By Liz Nicholls, 12thnight.ca
The man we meet in Sexual Misconduct in the Middle Classes has a lot going for him. At 42, Jon is a talented professor who gives good class. He’s a famous author. He has celebrity, good looks, self-deprecating charm, a sense of humour.
In short, as the acid-tipped title of Hannah Moscovitch’s very clever play hints, he’s presentable. And he knows right from wrong, queasy from OK. Until somehow he doesn’t.
Jon’s affair with his 19-year-old student Annie isn’t something he’s actively sought out. No, he’s wincingly aware of the middle-aged man/ young girl cliché that reduces girls to “ciphers,” as he puts it. No, he’s attracted to grown-up women, not “little fucking girls,” as he says. The Governor General’s Award-winning play, finally onstage at Theatre Network after three years of COVIDIAN delays, doesn’t let you off the hook that way, in a world where the ripples of #MeToo have spread from the tailings pond of gross sexual criminality from the filthy rich Weinstein-ian classes.
Marianne Copithorne’s crack production takes on a play that’s all about probing further, into the ‘what possessed him?’ — the apparently inexplicably bad behaviour of respectable men who do know better. And you can’t not be actively engaged, since Jon, in John Ullyatt’s performance, is so … engaging as he talks directly to us.
As Ullyatt plays him, expertly, Jon is wry, “agitated” and genuinely rueful about his responsibility for the “dumpster fire” of his third marriage. Although susceptible to flattery, as he acknowledges, he’s worldly about seeming not to be too high-handed about his authorial fame. He talks about himself in the third person, in an amusing, self-critical observer sort of way.
The affair that’s at the centre of the play isn’t rape, it’s not exactly assault, it’s not exactly a lot of things. The word consensual, though, sticks in the craw.
Annie, the talented first-year undergrad in a red coat played by the terrific Gianna Vacirca, is tentative in an excruciatingly awkward way. Awestruck into shyness by her admiration for the famous writer, she doesn’t so much speak her fandom as blurt it, in retractable fragments. And Vacirca gives her youthful lack of assurance, as both student and teenager, a movement lexicon (coach: Christine Bandelow) that’s jerky, nervous, almost doll-like. She never quite knows what to do with her hands, her arms, her body. Someone does, though.
It’s a far cry, smarter and far more subtle in its set-up, than the very male deck-stacking that goes on in David Mamet’s 1992 Oleanna, an obvious point of comparison, in which a male professor up for tenure gets more or less victimized by a student. I can’t quite imagine a reason to produce it at this moment in history, except maybe as a teaching experience.
Anyhow, here, the affair starts in an innocuous way. Jon, being a hapless career intellectual, is trying to get his lawnmower started. Annie gets injured trying to climb through a window into her rental digs nearby. And Jon, who’s hip to the optics and thinks of himself as cliché-resistant, is reluctant to invite her inside his place to bandage her scrapes. The settings — Jon’s office, his front porch, his book-lined living room, the fateful door — are fulsomely realized by designer Tessa Stamp, whose costume choices for both characters give you a little shiver of recognition.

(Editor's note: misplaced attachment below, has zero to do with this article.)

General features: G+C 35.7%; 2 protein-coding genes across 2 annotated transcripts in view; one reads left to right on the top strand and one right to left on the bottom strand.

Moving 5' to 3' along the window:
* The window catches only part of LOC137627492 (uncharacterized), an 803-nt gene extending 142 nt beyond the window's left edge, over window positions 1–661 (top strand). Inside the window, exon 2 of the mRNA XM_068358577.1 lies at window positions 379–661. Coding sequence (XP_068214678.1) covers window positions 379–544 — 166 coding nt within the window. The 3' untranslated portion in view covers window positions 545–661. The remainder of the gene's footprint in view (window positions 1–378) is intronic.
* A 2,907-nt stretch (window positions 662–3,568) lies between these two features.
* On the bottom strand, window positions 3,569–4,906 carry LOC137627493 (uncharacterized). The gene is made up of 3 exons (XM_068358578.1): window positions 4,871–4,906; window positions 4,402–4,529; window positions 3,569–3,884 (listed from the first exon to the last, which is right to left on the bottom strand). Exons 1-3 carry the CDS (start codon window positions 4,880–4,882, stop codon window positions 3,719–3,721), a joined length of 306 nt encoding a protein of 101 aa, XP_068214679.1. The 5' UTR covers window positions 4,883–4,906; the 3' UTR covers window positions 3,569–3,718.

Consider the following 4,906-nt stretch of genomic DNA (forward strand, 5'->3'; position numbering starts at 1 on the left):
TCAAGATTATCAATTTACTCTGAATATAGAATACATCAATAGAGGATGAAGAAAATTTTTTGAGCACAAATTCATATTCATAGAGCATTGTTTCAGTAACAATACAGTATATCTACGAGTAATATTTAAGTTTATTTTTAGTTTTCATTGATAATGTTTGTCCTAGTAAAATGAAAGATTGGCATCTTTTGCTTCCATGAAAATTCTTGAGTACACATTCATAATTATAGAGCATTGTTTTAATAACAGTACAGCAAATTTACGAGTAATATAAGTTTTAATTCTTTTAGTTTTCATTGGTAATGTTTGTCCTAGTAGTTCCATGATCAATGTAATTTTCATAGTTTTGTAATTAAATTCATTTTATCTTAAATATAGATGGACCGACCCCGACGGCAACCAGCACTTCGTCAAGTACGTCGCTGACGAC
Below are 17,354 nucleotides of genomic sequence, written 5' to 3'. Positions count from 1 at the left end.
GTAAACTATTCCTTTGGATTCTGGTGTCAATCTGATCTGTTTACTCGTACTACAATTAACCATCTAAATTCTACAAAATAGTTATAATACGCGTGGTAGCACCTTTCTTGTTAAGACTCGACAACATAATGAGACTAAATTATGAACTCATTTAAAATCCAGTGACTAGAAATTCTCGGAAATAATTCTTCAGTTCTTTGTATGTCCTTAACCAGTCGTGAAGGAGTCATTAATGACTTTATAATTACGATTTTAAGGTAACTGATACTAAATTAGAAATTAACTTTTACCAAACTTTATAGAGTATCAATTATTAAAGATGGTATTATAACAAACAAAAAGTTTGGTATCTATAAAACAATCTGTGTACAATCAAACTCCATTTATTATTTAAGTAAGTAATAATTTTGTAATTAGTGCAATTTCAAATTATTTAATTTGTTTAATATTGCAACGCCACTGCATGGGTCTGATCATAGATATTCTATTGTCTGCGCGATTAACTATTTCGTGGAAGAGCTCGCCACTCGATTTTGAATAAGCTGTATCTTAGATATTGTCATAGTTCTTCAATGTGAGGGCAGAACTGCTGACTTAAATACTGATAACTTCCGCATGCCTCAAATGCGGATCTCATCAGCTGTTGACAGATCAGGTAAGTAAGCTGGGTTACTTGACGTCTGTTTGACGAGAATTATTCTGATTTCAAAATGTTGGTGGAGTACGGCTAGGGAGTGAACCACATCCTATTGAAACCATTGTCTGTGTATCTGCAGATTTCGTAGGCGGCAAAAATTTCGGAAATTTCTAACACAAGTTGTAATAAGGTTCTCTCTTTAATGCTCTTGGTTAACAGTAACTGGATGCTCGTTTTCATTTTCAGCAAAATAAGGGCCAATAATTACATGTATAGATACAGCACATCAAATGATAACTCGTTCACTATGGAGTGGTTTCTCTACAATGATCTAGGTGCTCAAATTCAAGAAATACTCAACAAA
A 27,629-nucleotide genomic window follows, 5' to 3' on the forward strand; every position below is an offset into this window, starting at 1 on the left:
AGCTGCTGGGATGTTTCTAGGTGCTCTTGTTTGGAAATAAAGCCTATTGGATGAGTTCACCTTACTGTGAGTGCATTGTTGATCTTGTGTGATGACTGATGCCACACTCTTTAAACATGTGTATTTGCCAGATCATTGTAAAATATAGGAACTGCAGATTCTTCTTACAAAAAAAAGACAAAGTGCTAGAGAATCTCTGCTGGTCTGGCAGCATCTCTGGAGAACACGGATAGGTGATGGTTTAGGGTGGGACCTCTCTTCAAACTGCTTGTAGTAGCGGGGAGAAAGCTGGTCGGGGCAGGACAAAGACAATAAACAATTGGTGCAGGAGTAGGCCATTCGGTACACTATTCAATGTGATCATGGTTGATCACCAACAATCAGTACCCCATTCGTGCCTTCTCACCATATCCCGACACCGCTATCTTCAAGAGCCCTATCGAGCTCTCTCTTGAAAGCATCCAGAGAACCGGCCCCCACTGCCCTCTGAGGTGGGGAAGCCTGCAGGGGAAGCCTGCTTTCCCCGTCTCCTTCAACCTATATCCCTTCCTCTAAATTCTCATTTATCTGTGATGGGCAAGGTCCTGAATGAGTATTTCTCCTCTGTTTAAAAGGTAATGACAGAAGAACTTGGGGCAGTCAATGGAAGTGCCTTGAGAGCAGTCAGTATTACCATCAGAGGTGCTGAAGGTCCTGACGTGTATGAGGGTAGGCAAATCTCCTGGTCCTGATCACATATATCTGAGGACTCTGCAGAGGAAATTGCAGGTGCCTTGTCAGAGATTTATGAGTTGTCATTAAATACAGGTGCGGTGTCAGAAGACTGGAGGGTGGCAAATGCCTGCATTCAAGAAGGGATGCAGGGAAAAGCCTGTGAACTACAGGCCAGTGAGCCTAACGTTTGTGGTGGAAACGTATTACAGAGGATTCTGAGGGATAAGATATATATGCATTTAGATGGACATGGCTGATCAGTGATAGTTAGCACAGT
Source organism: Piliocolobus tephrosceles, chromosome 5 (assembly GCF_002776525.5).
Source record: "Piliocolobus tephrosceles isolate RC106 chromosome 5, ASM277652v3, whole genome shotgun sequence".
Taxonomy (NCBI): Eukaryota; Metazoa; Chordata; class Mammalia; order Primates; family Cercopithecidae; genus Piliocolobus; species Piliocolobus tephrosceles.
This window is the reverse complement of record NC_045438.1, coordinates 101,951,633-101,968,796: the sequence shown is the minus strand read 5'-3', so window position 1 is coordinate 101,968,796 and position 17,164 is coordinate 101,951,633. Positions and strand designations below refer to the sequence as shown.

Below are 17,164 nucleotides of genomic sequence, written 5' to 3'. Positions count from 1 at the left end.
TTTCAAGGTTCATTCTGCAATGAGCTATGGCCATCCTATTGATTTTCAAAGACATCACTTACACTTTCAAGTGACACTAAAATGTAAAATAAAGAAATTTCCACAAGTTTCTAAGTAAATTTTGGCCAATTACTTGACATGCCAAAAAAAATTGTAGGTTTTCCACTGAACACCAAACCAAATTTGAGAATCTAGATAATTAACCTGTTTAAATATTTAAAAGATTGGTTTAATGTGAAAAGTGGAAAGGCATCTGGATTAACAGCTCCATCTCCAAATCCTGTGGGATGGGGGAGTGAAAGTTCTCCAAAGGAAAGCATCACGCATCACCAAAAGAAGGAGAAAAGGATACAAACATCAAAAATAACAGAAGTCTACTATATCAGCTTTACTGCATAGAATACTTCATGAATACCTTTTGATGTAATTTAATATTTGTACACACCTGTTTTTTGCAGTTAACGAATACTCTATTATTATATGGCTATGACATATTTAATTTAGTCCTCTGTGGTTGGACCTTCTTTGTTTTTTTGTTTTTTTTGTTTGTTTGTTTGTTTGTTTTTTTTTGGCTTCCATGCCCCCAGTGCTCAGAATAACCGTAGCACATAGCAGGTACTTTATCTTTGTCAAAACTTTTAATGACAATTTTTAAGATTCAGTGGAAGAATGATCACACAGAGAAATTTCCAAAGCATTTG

What starts with a band-aid and her perusal of his library (Shakespeare’s Romeo and Juliet springs to hand) ends in sex. And one thing leads to another, however against Jon’s own instincts it is. Darrin Hagen’s serial score, dominated by sadder-but-wiser cello strains (Morag Northey), loops forward and stays the same, a built-in musical metaphor.
“This, he recognized, was not good,” Jon says to us, as the affair starts. And there’s a moment when we realize that his third-person delivery, which started out as a charmingly critical narrative stance, a male gaze on the male gaze, is actually a way of morally justifying himself to us. This complex, nuanced, guilty relationship with the audience is something Moscovitch has honed to a fine dramatic edge elsewhere in her plays. And it’s revelatory here, as director Copithorne skilfully charts its course.
Meanwhile, Annie’s understanding of the dynamics at play expands in every scene, as Vacirca’s performance recognizes. She comes to know, as a hopeful writer, the missed opportunity of his mentorship, for one thing. And our understanding expands too. The play is all about exploring how on earth a man of discernment and insight, who positions himself in the jokey jaded professor mode — he talks of “pale and pimpled” students, or the student smell of digesting cheap food — could possibly start an affair with a naive 19-year-old in his class.
It’s Jon, not Annie, who owns the narration, a choice designed to challenge us. And there’s a moment when we realize that Jon’s insightfulness is all about himself. He doesn’t understand his own power, and hence his own responsibility. He doesn’t look outward. In a theatrical twist I must not reveal, power changes hands again in this riveting 90-minute play, which takes its characters some years into the future.
It’s complex and intricate. And in a way it’s simple. And that combination, an incitement to active thought, has real punch. An exciting night in the theatre with a top-drawer cast.
Sexual Misconduct of the Middle Classes
Theatre: Theatre Network at the Roxy
Written by: Hannah Moscovitch
Directed by: Marianne Copithorne
Starring: Gianna Vacirca, John Ullyatt
Running: through May 14
Tickets: 780-453-2440, theatrenetwork.ca